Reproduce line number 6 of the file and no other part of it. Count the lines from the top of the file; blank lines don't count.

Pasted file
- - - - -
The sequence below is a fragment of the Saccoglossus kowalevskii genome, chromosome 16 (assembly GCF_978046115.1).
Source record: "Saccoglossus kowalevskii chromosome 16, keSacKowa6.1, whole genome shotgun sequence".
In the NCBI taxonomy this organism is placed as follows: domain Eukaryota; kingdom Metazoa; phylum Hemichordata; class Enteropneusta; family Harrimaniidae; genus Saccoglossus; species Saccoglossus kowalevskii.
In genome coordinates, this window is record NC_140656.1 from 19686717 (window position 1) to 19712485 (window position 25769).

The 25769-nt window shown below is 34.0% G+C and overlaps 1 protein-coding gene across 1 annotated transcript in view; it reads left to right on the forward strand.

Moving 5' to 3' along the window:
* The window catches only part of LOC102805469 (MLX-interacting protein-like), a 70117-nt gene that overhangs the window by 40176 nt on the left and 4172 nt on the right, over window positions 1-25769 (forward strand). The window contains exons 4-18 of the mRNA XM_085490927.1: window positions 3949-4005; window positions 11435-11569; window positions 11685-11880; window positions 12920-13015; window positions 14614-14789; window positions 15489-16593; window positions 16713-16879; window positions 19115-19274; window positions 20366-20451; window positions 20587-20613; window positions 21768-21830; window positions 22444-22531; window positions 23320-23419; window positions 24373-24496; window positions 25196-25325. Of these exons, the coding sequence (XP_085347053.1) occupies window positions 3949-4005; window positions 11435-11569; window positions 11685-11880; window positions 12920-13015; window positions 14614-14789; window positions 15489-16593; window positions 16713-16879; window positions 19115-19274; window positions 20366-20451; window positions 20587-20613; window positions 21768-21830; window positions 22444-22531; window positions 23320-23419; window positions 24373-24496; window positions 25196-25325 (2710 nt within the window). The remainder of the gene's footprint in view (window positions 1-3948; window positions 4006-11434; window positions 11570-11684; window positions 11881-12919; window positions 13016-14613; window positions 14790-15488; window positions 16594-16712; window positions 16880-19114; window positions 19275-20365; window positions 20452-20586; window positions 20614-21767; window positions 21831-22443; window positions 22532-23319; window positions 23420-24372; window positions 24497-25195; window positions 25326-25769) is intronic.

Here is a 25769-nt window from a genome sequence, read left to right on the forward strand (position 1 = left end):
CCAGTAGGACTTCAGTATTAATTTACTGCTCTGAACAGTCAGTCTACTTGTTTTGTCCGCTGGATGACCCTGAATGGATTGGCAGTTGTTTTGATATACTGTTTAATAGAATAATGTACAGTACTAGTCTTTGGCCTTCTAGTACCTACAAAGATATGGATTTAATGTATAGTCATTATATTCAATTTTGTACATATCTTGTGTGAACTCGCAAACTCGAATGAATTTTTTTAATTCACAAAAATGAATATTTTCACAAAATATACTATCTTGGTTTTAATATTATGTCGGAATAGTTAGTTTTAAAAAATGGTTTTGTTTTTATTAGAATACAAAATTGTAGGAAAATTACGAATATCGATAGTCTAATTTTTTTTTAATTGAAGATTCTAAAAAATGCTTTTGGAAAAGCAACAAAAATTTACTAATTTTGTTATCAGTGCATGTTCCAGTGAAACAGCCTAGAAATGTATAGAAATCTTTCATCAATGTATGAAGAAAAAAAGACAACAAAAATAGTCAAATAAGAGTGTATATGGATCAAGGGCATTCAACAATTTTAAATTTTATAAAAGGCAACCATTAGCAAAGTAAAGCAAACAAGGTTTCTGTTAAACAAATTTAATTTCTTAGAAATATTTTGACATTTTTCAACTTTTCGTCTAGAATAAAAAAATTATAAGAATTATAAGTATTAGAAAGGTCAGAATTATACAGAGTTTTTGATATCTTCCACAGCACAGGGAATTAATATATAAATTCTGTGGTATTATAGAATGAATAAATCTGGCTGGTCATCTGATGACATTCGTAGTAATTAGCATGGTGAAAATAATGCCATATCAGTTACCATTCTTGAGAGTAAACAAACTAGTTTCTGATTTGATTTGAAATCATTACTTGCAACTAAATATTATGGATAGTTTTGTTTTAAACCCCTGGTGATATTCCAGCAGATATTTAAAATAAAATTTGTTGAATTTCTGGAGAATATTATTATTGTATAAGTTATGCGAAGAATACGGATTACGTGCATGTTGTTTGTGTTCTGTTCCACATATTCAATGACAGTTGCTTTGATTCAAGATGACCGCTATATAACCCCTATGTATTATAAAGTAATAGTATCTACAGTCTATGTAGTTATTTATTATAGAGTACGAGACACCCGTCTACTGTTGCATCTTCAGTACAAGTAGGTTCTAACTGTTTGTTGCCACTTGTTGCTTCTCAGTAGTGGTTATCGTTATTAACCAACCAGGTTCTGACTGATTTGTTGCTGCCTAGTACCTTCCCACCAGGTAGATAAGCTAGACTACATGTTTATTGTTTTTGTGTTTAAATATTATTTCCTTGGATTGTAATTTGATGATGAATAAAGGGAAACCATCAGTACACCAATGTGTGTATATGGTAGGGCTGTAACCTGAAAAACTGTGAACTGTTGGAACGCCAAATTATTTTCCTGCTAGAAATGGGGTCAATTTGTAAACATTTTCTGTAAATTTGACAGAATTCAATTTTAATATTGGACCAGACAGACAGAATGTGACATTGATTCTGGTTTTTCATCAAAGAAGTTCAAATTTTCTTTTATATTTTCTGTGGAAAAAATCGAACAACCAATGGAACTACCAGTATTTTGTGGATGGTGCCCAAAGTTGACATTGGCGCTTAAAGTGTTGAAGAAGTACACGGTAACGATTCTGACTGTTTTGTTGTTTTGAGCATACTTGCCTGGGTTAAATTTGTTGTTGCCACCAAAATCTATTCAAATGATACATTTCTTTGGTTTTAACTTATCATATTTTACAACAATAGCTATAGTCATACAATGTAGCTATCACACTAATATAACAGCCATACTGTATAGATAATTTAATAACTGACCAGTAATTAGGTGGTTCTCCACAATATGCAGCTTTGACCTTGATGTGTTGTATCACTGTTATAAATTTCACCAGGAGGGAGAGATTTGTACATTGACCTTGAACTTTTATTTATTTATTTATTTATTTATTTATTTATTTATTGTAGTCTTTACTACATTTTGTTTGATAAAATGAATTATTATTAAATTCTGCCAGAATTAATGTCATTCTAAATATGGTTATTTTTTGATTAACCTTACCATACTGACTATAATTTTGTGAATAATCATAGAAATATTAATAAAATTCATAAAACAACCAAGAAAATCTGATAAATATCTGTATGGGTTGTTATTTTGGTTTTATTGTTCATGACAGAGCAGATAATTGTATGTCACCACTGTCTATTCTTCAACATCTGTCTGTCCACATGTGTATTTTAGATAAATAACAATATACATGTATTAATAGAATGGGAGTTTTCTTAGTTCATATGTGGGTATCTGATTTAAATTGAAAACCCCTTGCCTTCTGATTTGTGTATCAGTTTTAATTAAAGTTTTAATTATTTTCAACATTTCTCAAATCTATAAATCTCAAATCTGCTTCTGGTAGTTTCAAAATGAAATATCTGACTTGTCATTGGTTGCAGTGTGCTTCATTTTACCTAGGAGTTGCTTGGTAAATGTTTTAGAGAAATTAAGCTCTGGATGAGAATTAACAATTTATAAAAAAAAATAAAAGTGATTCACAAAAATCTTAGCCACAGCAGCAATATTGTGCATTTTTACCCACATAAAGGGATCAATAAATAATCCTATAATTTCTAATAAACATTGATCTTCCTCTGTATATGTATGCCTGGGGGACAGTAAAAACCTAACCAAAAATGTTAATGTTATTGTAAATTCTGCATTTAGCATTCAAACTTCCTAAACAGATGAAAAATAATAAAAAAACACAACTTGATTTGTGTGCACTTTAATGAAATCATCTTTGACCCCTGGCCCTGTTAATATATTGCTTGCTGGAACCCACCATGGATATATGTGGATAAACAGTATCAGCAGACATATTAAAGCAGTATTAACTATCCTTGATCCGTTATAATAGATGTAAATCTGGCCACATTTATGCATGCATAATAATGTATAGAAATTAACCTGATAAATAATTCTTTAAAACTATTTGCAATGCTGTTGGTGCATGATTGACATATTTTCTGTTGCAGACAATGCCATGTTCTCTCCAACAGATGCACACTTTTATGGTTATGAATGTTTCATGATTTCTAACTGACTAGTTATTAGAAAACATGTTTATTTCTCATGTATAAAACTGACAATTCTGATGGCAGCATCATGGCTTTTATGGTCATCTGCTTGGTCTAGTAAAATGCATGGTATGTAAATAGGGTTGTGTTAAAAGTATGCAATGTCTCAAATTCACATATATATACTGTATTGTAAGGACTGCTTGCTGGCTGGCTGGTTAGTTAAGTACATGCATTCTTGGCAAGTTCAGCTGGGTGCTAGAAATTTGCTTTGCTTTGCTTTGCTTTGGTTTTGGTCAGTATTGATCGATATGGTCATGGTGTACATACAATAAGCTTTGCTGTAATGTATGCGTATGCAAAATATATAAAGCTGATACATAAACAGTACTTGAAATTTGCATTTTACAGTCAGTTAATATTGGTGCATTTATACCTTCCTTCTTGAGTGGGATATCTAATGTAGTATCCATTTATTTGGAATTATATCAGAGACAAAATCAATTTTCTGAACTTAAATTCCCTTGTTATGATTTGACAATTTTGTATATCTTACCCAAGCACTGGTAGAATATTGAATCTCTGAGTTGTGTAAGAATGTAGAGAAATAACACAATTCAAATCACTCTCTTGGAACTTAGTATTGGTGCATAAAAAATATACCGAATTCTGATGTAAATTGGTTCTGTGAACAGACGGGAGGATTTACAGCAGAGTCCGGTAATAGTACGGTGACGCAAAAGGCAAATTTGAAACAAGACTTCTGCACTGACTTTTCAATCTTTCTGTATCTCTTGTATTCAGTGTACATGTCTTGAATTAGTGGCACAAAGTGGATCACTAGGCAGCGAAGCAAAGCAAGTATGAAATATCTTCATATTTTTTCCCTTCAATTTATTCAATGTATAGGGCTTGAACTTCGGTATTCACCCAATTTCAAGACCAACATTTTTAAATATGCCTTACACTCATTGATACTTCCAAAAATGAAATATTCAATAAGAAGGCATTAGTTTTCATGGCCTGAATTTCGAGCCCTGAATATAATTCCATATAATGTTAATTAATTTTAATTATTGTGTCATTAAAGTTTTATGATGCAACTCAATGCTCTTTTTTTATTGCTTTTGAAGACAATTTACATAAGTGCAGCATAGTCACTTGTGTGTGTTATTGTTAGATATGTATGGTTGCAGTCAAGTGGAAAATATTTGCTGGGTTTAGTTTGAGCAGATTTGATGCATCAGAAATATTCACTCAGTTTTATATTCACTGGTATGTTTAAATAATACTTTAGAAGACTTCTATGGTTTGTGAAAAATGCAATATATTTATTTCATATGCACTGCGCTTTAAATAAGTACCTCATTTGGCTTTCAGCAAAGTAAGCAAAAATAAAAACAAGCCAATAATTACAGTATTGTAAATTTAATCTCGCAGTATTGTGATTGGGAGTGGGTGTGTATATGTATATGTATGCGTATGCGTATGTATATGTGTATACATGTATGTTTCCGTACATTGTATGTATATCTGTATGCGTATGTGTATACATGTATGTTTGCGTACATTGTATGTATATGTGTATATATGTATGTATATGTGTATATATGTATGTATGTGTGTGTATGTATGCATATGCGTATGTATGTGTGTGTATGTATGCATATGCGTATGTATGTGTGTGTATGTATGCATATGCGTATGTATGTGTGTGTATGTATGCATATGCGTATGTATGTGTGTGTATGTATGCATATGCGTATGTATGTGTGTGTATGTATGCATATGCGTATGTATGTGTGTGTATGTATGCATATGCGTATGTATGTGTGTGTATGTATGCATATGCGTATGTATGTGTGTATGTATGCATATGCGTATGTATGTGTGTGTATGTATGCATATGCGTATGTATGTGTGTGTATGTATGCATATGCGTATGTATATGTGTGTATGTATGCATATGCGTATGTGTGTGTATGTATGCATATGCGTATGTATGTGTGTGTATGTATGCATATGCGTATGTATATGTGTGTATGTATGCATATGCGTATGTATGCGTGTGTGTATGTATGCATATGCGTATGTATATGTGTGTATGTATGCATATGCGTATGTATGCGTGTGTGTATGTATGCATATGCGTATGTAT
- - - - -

Moving 5' to 3' along the window: